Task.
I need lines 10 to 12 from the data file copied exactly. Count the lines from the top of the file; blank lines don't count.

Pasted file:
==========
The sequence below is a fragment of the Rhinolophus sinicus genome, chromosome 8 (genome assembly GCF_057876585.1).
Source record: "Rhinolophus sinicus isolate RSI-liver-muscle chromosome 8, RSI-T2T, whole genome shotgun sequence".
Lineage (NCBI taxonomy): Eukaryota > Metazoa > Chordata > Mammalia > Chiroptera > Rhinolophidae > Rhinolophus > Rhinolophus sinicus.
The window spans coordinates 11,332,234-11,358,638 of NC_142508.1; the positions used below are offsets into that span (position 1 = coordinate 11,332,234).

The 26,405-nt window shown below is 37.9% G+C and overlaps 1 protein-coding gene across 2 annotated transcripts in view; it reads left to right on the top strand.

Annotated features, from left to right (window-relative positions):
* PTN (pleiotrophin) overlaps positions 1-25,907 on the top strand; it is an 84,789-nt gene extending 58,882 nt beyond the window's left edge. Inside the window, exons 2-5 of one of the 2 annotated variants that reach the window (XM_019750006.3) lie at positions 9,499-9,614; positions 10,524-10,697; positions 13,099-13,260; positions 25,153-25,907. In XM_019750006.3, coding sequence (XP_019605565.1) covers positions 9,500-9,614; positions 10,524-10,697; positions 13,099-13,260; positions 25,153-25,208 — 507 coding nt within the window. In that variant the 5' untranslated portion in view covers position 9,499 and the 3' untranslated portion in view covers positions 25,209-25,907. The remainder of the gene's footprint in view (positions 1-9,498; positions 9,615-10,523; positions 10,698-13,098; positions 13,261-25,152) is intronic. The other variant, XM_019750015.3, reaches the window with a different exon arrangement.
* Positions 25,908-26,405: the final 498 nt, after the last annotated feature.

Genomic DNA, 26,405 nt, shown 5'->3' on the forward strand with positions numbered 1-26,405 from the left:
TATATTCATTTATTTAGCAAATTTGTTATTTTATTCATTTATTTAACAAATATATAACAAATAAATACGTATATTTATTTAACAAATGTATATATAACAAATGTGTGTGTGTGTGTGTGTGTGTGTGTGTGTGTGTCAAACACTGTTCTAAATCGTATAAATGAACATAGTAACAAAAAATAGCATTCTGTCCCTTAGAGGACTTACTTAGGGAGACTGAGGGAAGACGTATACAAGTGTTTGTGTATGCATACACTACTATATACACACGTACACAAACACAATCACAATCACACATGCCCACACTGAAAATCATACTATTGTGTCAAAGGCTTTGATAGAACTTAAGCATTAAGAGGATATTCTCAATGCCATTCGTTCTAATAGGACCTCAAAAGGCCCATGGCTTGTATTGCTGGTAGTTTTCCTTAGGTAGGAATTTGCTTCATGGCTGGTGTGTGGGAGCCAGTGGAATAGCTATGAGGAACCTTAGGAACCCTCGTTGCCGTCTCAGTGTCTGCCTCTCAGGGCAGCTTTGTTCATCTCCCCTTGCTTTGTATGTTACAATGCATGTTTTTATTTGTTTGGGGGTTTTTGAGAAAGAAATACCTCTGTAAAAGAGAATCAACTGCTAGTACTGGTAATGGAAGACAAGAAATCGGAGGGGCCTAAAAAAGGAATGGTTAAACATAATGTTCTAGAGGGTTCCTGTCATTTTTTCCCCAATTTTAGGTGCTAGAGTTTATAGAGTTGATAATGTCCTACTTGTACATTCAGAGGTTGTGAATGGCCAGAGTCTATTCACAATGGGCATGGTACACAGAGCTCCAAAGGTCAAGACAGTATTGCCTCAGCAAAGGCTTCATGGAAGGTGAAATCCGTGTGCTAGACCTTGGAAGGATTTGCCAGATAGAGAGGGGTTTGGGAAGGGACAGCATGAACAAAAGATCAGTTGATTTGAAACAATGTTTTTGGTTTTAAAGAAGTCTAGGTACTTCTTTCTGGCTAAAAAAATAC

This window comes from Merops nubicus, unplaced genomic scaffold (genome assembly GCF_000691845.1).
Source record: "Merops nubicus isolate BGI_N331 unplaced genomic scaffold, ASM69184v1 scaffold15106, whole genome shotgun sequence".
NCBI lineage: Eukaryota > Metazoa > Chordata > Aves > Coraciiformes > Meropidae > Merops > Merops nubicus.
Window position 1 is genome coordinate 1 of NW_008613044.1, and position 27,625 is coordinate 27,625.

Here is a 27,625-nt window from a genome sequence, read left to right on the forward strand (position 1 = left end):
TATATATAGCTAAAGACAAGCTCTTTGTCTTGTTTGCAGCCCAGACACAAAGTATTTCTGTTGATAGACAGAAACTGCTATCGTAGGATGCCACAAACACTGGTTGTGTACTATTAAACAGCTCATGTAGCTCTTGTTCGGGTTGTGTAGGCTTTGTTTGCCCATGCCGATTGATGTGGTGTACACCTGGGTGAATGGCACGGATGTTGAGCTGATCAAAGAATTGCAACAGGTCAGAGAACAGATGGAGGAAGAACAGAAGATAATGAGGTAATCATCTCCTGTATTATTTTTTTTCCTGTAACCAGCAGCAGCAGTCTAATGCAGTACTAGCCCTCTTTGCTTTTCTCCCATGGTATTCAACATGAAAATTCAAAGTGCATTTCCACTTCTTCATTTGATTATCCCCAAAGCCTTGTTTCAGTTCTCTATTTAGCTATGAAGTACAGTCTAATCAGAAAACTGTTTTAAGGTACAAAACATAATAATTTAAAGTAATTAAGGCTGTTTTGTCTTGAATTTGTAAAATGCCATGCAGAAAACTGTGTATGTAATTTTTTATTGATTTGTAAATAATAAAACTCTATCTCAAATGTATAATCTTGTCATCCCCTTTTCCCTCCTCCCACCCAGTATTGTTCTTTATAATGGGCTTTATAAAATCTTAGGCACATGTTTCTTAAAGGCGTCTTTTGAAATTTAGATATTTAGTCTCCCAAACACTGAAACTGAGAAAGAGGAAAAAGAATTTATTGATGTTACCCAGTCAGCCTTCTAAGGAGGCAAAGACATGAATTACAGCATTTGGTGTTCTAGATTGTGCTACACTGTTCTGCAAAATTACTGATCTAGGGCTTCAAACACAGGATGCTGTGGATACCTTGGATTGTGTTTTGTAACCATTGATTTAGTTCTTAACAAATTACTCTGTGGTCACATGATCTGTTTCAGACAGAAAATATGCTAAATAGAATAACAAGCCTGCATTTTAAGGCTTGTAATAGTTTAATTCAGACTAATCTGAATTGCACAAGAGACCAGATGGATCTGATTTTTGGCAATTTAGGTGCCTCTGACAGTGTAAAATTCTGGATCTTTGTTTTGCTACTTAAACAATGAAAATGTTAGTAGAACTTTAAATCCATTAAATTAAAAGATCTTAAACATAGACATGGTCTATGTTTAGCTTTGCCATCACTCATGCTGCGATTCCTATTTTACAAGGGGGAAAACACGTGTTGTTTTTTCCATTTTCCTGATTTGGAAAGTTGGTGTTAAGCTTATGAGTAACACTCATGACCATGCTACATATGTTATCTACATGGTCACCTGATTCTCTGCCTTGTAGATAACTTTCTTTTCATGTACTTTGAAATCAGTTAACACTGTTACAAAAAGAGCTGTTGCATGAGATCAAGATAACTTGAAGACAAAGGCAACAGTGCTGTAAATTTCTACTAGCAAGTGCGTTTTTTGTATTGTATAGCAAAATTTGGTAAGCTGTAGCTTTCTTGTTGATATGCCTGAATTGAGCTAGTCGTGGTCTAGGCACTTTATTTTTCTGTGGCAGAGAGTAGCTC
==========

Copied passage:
TATATTCATTTATTTAGCAAATTTGTTATTTTATTCATTTATTTAACAAATATATAACAAATAAATACGTATATTTATTTAACAAATGTATATATAACAAATGTGTGTGTGTGTGTGTGTGTGTGTGTGTGTGTGTCAAACACTGTTCTAAATCGTATAAATGAACATAGTAACAAAAAATAGCATTCTGTCCCTTAGAGGACTTACTTAGGGAGACTGAGGGAAGACGTATACAAGTGTTTGTGTATGCATACACTACTATATACACACGTACACAAACACAATCACAATCACACATGCCCACACTGAAAATCATACTATTGTGTCAAAGGCTTTGATAGAACTTAAGCATTAAGAGGATATTCTCAATGCCATTCGTTCTAATAGGACCTCAAAAGGCCCATGGCTTGTATTGCTGGTAGTTTTCCTTAGGTAGGAATTTGCTTCATGGCTGGTGTGTGGGAGCCAGTGGAATAGCTATGAGGAACCTTAGGAACCCTCGTTGCCGTCTCAGTGTCTGCCTCTCAGGGCAGCTTTGTTCATCTCCCCTTGCTTTGTATGTTACAATGCATGTTTTTATTTGTTTGGGGGTTTTTGAGAAAGAAATACCTCTGTAAAAGAGAATCAACTGCTAGTACTGGTAATGGAAGACAAGAAATCGGAGGGGCCTAAAAAAGGAATGGTTAAACATAATGTTCTAGAGGGTTCCTGTCATTTTTTCCCCAATTTTAGGTGCTAGAGTTTATAGAGTTGATAATGTCCTACTTGTACATTCAGAGGTTGTGAATGGCCAGAGTCTATTCACAATGGGCATGGTACACAGAGCTCCAAAGGTCAAGACAGTATTGCCTCAGCAAAGGCTTCATGGAAGGTGAAATCCGTGTGCTAGACCTTGGAAGGATTTGCCAGATAGAGAGGGGTTTGGGAAGGGACAGCATGAACAAAAGATCAGTTGATTTGAAACAATGTTTTTGGTTTTAAAGAAGTCTAGGTACTTCTTTCTGGCTAAAAAAATAC

This window comes from Merops nubicus, unplaced genomic scaffold (genome assembly GCF_000691845.1).
Source record: "Merops nubicus isolate BGI_N331 unplaced genomic scaffold, ASM69184v1 scaffold15106, whole genome shotgun sequence".